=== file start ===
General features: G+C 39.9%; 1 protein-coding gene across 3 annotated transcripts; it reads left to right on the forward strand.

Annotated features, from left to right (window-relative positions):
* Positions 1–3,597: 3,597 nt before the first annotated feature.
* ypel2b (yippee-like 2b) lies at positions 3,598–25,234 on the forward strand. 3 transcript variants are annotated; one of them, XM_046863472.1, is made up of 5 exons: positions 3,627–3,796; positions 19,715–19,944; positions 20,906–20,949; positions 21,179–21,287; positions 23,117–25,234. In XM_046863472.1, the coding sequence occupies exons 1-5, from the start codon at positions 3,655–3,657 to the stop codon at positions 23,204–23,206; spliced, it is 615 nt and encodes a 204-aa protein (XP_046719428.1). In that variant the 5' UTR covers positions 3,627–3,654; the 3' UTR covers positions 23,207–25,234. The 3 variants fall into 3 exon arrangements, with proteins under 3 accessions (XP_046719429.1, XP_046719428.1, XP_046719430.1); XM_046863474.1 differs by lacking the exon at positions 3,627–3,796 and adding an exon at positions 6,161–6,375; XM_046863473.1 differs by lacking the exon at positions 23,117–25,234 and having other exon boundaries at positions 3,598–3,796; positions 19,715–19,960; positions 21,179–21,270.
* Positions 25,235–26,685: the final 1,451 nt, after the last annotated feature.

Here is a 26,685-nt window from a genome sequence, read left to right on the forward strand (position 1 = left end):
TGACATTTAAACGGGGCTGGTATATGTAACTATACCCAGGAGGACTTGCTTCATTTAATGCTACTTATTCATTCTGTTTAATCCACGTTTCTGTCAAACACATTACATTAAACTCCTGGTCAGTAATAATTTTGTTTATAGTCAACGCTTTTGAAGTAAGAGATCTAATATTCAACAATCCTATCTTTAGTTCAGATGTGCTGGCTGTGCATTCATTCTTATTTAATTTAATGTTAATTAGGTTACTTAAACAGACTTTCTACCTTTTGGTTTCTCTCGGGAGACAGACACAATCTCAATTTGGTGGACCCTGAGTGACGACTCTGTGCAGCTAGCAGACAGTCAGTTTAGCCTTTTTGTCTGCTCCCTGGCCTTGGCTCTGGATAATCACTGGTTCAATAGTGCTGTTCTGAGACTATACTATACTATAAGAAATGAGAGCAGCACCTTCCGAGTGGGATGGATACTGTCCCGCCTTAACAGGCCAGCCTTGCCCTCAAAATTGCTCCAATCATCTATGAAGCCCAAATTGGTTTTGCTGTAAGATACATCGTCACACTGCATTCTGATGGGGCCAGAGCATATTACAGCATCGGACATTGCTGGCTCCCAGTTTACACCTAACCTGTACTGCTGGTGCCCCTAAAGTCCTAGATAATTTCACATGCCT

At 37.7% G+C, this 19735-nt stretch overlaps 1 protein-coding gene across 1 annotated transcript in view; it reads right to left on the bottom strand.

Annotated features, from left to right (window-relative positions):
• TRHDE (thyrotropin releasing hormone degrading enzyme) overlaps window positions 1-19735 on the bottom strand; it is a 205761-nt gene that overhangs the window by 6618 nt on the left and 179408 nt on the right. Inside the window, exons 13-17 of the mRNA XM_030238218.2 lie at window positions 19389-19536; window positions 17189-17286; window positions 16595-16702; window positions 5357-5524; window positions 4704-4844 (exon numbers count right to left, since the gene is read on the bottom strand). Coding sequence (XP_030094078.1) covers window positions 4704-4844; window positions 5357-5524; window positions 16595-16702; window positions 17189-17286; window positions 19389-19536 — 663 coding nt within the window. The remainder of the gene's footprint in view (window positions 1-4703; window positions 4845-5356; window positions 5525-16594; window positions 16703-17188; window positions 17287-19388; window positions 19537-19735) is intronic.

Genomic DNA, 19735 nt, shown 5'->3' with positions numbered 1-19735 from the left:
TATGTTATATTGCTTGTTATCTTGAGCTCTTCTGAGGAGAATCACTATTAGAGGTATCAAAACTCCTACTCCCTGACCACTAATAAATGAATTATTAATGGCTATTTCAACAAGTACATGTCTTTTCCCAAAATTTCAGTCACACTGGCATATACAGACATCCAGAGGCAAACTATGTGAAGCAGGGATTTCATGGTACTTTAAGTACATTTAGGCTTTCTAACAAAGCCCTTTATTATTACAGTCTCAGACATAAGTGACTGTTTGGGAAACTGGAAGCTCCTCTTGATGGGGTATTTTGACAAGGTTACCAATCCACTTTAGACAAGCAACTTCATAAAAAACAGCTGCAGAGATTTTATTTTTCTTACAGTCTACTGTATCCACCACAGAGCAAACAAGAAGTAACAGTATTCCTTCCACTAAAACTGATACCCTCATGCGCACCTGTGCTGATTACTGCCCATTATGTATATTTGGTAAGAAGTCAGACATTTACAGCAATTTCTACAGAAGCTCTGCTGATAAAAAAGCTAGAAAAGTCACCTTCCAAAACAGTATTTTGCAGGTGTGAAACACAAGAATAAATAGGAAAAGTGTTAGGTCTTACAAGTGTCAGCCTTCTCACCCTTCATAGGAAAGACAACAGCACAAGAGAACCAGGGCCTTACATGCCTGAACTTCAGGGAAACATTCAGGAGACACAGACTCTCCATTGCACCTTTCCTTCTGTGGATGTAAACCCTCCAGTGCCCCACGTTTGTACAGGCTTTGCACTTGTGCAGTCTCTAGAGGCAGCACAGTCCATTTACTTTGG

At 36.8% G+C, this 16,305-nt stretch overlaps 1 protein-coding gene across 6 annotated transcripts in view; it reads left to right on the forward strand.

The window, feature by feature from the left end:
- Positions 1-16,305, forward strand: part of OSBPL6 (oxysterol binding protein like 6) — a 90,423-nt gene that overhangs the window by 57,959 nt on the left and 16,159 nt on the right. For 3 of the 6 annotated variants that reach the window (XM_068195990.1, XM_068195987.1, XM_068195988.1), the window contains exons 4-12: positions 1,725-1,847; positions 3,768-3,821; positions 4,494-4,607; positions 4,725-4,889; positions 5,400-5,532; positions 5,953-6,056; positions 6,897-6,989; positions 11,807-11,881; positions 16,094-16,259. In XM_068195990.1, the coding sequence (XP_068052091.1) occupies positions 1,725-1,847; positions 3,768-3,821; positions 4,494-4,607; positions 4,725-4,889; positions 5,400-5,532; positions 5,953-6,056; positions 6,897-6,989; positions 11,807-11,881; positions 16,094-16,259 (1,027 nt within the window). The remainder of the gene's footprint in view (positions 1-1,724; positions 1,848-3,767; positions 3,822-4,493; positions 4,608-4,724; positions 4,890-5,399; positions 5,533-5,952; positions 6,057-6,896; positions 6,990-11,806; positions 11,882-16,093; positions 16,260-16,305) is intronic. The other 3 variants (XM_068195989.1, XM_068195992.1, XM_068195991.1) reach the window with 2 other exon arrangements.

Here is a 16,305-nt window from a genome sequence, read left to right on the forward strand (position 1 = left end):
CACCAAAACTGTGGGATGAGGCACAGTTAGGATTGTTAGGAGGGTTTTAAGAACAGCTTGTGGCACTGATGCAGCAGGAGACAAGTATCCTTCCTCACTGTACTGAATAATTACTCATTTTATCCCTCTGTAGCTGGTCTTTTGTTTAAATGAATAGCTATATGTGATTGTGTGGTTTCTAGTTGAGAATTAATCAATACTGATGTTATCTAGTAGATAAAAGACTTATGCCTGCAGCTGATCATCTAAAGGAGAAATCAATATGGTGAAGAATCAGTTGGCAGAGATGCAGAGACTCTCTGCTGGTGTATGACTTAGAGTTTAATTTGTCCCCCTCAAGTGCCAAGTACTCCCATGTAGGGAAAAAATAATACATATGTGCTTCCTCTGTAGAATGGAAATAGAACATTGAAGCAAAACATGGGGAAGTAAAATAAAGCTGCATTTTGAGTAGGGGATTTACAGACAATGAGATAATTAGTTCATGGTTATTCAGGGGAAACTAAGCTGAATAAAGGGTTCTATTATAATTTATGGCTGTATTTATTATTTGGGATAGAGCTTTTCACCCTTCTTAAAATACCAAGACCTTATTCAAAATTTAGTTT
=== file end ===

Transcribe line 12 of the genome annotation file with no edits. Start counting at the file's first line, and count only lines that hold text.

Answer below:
TATGTTATATTGCTTGTTATCTTGAGCTCTTCTGAGGAGAATCACTATTAGAGGTATCAAAACTCCTACTCCCTGACCACTAATAAATGAATTATTAATGGCTATTTCAACAAGTACATGTCTTTTCCCAAAATTTCAGTCACACTGGCATATACAGACATCCAGAGGCAAACTATGTGAAGCAGGGATTTCATGGTACTTTAAGTACATTTAGGCTTTCTAACAAAGCCCTTTATTATTACAGTCTCAGACATAAGTGACTGTTTGGGAAACTGGAAGCTCCTCTTGATGGGGTATTTTGACAAGGTTACCAATCCACTTTAGACAAGCAACTTCATAAAAAACAGCTGCAGAGATTTTATTTTTCTTACAGTCTACTGTATCCACCACAGAGCAAACAAGAAGTAACAGTATTCCTTCCACTAAAACTGATACCCTCATGCGCACCTGTGCTGATTACTGCCCATTATGTATATTTGGTAAGAAGTCAGACATTTACAGCAATTTCTACAGAAGCTCTGCTGATAAAAAAGCTAGAAAAGTCACCTTCCAAAACAGTATTTTGCAGGTGTGAAACACAAGAATAAATAGGAAAAGTGTTAGGTCTTACAAGTGTCAGCCTTCTCACCCTTCATAGGAAAGACAACAGCACAAGAGAACCAGGGCCTTACATGCCTGAACTTCAGGGAAACATTCAGGAGACACAGACTCTCCATTGCACCTTTCCTTCTGTGGATGTAAACCCTCCAGTGCCCCACGTTTGTACAGGCTTTGCACTTGTGCAGTCTCTAGAGGCAGCACAGTCCATTTACTTTGG